In its essence and simplest form, a captive insurance company is a wholly owned subsidiary of a parent company. The parent company pays premium to the captive that would otherwise have been paid to an outside insurance company. The captive then covers the claims made against the parent company. This is the self-insured use of the captive that large companies have used for many years. Most major companies and universities have formed their own captive. Today, captives can be much more diverse and do not have to be owned by one parent company.
When used as insurance, the idea is that the parent company benefits from the good performance of the company rather than the outside insurance company. If the premium is $10,000, for example, and there is $5,000 in claims in a given year, the company will have a $5,000 surplus. If, on the other hand, there is $15,000 in claims paid on that same premium there would be a $5,000 loss. For this reason, most captives will purchase reinsurance or excess insurance to cover claims in excess of a certain amount. Alternatively, some captives have reserves that have grown large enough over the years that they can absorb such losses.
In 2002, the IRS issued guidance on how to establish a captive in compliance with the tax code. This allowed many smaller companies to save money by establishing captives. For instance many companies have formed captives to administer their health insurance. This has also opened the door for other legitimate uses by smaller companies. In addition, several companies and/or individuals can get together and form a captive of their own.
When marketed as an investment vehicle or asset protection device, the fact that a captive can potentially reduce income taxes and be transferred estate tax free to heirs are strong selling points. However, the idea behind the captive is not to use it solely as an investment or asset protection vehicle. My firm can assist you to form a captives for companies to insure against potential risks. The IRS does look for abuses such as a captive that insures for a risk that the parent company does not have.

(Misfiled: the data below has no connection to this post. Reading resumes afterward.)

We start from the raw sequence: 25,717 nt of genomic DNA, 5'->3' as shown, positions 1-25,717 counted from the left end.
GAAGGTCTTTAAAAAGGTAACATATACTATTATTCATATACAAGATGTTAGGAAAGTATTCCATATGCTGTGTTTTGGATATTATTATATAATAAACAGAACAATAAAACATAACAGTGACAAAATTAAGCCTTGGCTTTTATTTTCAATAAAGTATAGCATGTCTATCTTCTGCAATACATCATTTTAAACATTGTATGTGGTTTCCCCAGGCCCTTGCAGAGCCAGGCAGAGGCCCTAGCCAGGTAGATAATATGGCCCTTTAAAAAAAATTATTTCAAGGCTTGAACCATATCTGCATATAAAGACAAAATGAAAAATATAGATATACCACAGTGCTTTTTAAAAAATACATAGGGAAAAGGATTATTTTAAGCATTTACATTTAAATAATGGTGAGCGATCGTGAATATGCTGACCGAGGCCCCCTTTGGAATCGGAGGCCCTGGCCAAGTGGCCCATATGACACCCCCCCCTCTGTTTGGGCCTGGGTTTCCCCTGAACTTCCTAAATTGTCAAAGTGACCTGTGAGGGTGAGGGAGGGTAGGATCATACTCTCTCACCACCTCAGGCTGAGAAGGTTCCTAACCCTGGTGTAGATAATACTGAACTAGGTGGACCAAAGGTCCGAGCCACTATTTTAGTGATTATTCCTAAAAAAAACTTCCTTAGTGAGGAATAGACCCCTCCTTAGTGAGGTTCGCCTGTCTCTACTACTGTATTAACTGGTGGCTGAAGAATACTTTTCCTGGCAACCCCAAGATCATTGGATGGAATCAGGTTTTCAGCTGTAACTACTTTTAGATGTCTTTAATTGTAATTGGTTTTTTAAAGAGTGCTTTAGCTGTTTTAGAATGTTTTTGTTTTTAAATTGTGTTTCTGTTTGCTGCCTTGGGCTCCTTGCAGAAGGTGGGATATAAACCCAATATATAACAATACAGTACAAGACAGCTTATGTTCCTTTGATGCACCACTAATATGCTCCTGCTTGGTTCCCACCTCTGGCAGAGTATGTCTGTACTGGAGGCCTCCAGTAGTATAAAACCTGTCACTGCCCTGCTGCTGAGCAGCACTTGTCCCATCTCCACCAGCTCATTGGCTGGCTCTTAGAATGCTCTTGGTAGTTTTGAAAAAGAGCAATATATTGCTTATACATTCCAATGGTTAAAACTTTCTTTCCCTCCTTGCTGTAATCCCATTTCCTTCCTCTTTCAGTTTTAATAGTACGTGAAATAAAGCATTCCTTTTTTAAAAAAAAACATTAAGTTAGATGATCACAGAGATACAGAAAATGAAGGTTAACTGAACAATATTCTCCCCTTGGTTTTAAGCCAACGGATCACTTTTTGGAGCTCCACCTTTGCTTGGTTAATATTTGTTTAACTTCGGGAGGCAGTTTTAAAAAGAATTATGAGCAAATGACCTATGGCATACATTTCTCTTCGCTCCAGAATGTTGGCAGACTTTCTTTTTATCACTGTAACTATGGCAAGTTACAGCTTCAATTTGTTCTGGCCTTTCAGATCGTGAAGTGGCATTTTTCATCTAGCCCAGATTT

If you are considering a captive you will want to consider how it will be established and run. You should have an attorney, CPA, and actuary who are familiar with the process during the formation. There are companies that, for a fee, will administer the insurance program for you. You must be prepared to handle claims and comply with insurance regulations, so having an experienced administrator is important. There are also companies that will adjust your claims and handle the entire claims process. No company should do this on their own.
Additionally, when considering a captive you need to determine which risks you wish to insure. You may only want to cover health insurance or maybe worker’s compensation. Also, a benefit of a captive is that you may be able to insure more than traditional insurance would insure if you choose to do so. Many traditional insurance policies have exclusions that prevent a recovery and you do not have to write those into your own policy. Waiting periods and caps can be changed to suit your preference and potentially cover your true business loss.
There is a strong potential for abuse through misuse of a captive. They are subject to audit but the IRS does not audit a large percentage of the captives that currently exist. However, that may change as the IRS continues to look closer at captives. Therefore, it is important that the company be set up and administered properly.
If you have any questions about captives please contact me at firstname.lastname@example.org.